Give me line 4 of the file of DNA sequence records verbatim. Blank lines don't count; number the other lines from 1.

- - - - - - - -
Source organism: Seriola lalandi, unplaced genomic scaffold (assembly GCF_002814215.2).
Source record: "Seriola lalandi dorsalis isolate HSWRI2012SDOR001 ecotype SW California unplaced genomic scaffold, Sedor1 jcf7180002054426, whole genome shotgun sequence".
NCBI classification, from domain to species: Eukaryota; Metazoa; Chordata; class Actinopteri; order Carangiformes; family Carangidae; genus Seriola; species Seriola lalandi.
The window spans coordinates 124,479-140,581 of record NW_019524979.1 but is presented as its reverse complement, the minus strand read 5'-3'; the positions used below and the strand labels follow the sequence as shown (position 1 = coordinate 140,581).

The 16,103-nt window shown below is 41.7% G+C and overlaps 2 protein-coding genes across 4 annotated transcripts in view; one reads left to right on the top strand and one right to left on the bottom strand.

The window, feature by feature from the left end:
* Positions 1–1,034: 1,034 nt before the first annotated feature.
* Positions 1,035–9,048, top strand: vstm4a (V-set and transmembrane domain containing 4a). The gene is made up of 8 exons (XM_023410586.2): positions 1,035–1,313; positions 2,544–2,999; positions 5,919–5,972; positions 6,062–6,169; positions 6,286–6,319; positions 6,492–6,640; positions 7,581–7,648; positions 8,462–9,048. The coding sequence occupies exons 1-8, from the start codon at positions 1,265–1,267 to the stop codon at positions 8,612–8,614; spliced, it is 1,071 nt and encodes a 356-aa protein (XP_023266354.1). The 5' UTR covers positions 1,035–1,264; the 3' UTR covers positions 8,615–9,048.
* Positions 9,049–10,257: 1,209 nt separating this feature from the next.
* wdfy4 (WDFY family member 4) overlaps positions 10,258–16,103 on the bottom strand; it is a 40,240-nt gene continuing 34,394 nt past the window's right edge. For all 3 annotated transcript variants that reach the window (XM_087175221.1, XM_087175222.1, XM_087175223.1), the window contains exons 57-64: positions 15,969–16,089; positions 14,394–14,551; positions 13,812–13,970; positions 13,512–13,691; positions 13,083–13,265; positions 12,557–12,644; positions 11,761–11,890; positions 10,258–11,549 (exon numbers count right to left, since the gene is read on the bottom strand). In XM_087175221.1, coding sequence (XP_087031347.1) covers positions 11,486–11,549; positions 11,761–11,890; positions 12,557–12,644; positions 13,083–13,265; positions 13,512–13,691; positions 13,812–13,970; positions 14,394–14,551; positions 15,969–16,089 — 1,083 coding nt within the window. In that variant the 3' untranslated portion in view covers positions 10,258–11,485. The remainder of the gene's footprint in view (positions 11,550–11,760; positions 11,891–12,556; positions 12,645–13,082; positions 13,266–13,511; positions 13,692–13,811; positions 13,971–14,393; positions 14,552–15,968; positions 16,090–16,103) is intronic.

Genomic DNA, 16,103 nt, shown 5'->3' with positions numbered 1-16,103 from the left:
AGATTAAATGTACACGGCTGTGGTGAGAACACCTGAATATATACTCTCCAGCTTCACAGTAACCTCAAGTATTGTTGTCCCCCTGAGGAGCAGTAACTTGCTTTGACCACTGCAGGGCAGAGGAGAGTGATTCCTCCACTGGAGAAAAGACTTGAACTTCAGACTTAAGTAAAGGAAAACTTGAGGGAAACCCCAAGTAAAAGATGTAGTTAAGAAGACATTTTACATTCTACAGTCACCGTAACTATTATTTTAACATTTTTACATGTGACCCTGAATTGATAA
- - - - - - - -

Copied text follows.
The window spans coordinates 124,479-140,581 of record NW_019524979.1 but is presented as its reverse complement, the minus strand read 5'-3'; the positions used below and the strand labels follow the sequence as shown (position 1 = coordinate 140,581).